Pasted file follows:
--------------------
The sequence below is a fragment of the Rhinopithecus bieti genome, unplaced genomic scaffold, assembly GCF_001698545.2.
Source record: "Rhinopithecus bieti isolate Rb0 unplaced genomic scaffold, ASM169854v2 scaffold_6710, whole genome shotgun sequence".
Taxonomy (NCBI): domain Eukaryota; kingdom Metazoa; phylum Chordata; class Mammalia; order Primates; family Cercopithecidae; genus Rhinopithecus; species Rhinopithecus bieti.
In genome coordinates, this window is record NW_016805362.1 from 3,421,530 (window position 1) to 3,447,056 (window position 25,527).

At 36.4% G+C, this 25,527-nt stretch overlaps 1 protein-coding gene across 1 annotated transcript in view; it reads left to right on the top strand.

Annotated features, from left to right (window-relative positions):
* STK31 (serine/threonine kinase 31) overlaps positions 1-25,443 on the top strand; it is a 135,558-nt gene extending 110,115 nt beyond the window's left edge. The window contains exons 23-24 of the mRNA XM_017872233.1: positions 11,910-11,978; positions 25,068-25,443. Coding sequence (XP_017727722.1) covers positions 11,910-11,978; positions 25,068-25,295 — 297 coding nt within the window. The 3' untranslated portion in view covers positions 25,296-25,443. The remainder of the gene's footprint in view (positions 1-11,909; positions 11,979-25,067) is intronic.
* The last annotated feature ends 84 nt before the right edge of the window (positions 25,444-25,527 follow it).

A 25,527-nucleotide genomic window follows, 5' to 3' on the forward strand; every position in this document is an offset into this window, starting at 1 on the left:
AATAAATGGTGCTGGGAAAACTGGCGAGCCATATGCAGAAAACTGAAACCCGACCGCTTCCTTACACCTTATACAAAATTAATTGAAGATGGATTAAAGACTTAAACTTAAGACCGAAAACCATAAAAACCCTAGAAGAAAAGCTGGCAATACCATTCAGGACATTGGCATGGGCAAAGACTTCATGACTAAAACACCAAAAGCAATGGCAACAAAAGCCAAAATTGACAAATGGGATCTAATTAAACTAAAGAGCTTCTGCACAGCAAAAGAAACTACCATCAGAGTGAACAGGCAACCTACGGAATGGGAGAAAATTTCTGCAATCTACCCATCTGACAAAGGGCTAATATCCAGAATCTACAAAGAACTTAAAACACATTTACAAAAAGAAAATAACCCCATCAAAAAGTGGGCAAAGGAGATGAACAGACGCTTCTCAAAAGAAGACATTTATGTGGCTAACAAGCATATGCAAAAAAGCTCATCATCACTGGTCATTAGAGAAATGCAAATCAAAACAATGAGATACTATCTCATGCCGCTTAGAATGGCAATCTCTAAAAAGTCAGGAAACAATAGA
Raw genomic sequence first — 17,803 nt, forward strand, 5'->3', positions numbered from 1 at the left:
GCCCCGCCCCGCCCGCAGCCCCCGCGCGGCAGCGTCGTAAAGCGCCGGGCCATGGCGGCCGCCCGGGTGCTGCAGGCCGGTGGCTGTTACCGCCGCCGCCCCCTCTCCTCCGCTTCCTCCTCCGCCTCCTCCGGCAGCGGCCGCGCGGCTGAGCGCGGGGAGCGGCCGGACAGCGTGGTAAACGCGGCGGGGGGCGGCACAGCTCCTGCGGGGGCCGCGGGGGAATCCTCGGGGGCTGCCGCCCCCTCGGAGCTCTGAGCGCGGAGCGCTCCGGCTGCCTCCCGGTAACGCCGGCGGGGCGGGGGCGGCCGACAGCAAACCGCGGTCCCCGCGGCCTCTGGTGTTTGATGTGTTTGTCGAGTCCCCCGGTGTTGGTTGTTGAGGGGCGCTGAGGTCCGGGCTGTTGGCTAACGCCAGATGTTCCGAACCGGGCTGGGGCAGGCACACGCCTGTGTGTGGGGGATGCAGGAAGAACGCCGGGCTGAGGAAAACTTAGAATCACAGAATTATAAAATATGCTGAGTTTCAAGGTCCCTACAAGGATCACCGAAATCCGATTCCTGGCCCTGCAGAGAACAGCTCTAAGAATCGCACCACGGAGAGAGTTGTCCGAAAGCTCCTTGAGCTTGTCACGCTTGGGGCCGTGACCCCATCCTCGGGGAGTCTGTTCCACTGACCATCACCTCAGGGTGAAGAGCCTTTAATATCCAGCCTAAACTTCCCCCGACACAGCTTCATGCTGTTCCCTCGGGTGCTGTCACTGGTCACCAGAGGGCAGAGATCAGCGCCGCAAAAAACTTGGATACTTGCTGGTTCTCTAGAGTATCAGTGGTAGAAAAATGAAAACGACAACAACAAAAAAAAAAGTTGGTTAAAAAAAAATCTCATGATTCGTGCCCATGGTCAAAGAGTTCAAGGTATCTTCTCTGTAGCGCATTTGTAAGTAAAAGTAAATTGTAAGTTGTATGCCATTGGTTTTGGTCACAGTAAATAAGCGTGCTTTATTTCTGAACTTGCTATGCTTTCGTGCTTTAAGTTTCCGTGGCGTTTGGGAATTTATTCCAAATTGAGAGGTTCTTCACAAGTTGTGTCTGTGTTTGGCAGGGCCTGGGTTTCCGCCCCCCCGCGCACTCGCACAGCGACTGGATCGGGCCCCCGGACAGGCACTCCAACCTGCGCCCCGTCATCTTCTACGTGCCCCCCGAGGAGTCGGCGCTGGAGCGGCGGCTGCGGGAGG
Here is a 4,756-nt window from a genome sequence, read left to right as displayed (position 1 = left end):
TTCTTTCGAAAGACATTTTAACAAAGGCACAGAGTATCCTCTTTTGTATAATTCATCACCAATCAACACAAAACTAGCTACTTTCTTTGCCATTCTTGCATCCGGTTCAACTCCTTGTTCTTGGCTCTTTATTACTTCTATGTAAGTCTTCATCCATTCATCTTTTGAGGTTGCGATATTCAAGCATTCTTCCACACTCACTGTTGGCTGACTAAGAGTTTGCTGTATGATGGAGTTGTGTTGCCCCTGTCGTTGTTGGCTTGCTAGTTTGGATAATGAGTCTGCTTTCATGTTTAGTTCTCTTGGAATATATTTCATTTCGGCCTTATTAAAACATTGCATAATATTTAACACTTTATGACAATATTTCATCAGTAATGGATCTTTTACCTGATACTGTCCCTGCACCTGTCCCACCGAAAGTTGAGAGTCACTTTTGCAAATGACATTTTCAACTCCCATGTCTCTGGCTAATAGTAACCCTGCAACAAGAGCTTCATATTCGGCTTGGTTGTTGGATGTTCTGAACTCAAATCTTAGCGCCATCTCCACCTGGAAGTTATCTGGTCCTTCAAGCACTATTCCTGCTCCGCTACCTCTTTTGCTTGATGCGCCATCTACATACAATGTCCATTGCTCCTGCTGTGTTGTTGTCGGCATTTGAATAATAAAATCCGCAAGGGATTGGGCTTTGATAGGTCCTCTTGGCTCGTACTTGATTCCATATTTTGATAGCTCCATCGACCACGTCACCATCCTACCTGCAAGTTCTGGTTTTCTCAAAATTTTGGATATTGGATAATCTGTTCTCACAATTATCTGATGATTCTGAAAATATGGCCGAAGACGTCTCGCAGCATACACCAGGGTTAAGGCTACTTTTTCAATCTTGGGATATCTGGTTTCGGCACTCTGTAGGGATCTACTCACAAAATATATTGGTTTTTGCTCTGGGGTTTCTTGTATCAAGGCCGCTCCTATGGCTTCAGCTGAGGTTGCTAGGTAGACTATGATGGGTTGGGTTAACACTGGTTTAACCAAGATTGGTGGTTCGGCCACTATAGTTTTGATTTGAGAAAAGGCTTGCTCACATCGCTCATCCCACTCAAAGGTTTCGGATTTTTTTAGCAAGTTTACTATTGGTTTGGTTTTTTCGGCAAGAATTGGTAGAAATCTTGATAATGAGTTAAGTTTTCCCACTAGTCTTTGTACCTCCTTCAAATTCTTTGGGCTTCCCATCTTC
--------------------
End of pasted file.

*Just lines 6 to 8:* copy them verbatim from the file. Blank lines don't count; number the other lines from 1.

Annotated features, from left to right (window-relative positions):
* STK31 (serine/threonine kinase 31) overlaps positions 1-25,443 on the top strand; it is a 135,558-nt gene extending 110,115 nt beyond the window's left edge. The window contains exons 23-24 of the mRNA XM_017872233.1: positions 11,910-11,978; positions 25,068-25,443. Coding sequence (XP_017727722.1) covers positions 11,910-11,978; positions 25,068-25,295 — 297 coding nt within the window. The 3' untranslated portion in view covers positions 25,296-25,443. The remainder of the gene's footprint in view (positions 1-11,909; positions 11,979-25,067) is intronic.
* The last annotated feature ends 84 nt before the right edge of the window (positions 25,444-25,527 follow it).